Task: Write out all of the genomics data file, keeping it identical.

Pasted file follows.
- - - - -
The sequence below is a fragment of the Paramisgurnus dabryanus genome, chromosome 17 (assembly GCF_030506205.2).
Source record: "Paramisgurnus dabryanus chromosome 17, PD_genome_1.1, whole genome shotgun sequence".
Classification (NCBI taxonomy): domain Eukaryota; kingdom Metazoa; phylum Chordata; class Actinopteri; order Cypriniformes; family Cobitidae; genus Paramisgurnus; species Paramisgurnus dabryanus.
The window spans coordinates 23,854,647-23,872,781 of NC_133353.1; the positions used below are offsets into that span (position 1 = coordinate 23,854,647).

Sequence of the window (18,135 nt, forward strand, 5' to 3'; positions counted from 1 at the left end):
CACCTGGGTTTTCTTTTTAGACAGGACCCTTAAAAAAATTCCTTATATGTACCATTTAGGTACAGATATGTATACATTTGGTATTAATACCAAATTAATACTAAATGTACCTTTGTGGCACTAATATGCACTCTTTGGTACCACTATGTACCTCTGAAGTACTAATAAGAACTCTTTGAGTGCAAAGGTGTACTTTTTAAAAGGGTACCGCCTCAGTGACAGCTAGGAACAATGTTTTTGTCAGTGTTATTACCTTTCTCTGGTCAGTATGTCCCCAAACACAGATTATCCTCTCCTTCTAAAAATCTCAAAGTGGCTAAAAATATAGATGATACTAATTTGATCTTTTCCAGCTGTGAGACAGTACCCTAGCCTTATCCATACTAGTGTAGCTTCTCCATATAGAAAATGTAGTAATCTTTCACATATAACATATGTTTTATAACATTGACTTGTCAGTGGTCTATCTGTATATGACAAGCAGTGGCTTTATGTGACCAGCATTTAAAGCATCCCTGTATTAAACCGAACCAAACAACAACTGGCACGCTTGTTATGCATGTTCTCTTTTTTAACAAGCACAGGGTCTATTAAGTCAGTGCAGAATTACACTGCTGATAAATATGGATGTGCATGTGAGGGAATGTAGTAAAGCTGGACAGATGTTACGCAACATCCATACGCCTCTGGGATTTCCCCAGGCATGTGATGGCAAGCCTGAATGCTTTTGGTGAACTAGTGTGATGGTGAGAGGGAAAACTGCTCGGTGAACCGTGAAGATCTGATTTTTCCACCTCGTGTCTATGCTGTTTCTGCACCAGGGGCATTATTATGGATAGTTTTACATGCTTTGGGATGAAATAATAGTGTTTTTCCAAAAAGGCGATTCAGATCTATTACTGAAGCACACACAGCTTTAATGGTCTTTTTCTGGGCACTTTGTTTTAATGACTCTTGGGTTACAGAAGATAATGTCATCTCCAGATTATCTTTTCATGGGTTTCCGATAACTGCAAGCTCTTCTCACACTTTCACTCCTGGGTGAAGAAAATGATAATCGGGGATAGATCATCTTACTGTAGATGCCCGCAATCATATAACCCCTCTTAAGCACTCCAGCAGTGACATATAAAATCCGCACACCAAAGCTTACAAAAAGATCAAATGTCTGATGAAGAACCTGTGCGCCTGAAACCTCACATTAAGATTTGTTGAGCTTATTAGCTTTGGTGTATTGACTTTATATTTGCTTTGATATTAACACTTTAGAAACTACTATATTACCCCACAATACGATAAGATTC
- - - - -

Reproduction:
The sequence below is a fragment of the Paramisgurnus dabryanus genome, chromosome 17 (assembly GCF_030506205.2).
Source record: "Paramisgurnus dabryanus chromosome 17, PD_genome_1.1, whole genome shotgun sequence".
Classification (NCBI taxonomy): domain Eukaryota; kingdom Metazoa; phylum Chordata; class Actinopteri; order Cypriniformes; family Cobitidae; genus Paramisgurnus; species Paramisgurnus dabryanus.
The window spans coordinates 23,854,647-23,872,781 of NC_133353.1; the positions used below are offsets into that span (position 1 = coordinate 23,854,647).

Sequence of the window (18,135 nt, forward strand, 5' to 3'; positions counted from 1 at the left end):
CACCTGGGTTTTCTTTTTAGACAGGACCCTTAAAAAAATTCCTTATATGTACCATTTAGGTACAGATATGTATACATTTGGTATTAATACCAAATTAATACTAAATGTACCTTTGTGGCACTAATATGCACTCTTTGGTACCACTATGTACCTCTGAAGTACTAATAAGAACTCTTTGAGTGCAAAGGTGTACTTTTTAAAAGGGTACCGCCTCAGTGACAGCTAGGAACAATGTTTTTGTCAGTGTTATTACCTTTCTCTGGTCAGTATGTCCCCAAACACAGATTATCCTCTCCTTCTAAAAATCTCAAAGTGGCTAAAAATATAGATGATACTAATTTGATCTTTTCCAGCTGTGAGACAGTACCCTAGCCTTATCCATACTAGTGTAGCTTCTCCATATAGAAAATGTAGTAATCTTTCACATATAACATATGTTTTATAACATTGACTTGTCAGTGGTCTATCTGTATATGACAAGCAGTGGCTTTATGTGACCAGCATTTAAAGCATCCCTGTATTAAACCGAACCAAACAACAACTGGCACGCTTGTTATGCATGTTCTCTTTTTTAACAAGCACAGGGTCTATTAAGTCAGTGCAGAATTACACTGCTGATAAATATGGATGTGCATGTGAGGGAATGTAGTAAAGCTGGACAGATGTTACGCAACATCCATACGCCTCTGGGATTTCCCCAGGCATGTGATGGCAAGCCTGAATGCTTTTGGTGAACTAGTGTGATGGTGAGAGGGAAAACTGCTCGGTGAACCGTGAAGATCTGATTTTTCCACCTCGTGTCTATGCTGTTTCTGCACCAGGGGCATTATTATGGATAGTTTTACATGCTTTGGGATGAAATAATAGTGTTTTTCCAAAAAGGCGATTCAGATCTATTACTGAAGCACACACAGCTTTAATGGTCTTTTTCTGGGCACTTTGTTTTAATGACTCTTGGGTTACAGAAGATAATGTCATCTCCAGATTATCTTTTCATGGGTTTCCGATAACTGCAAGCTCTTCTCACACTTTCACTCCTGGGTGAAGAAAATGATAATCGGGGATAGATCATCTTACTGTAGATGCCCGCAATCATATAACCCCTCTTAAGCACTCCAGCAGTGACATATAAAATCCGCACACCAAAGCTTACAAAAAGATCAAATGTCTGATGAAGAACCTGTGCGCCTGAAACCTCACATTAAGATTTGTTGAGCTTATTAGCTTTGGTGTATTGACTTTATATTTGCTTTGATATTAACACTTTAGAAACTACTATATTACCCCACAATACGATAAGATTC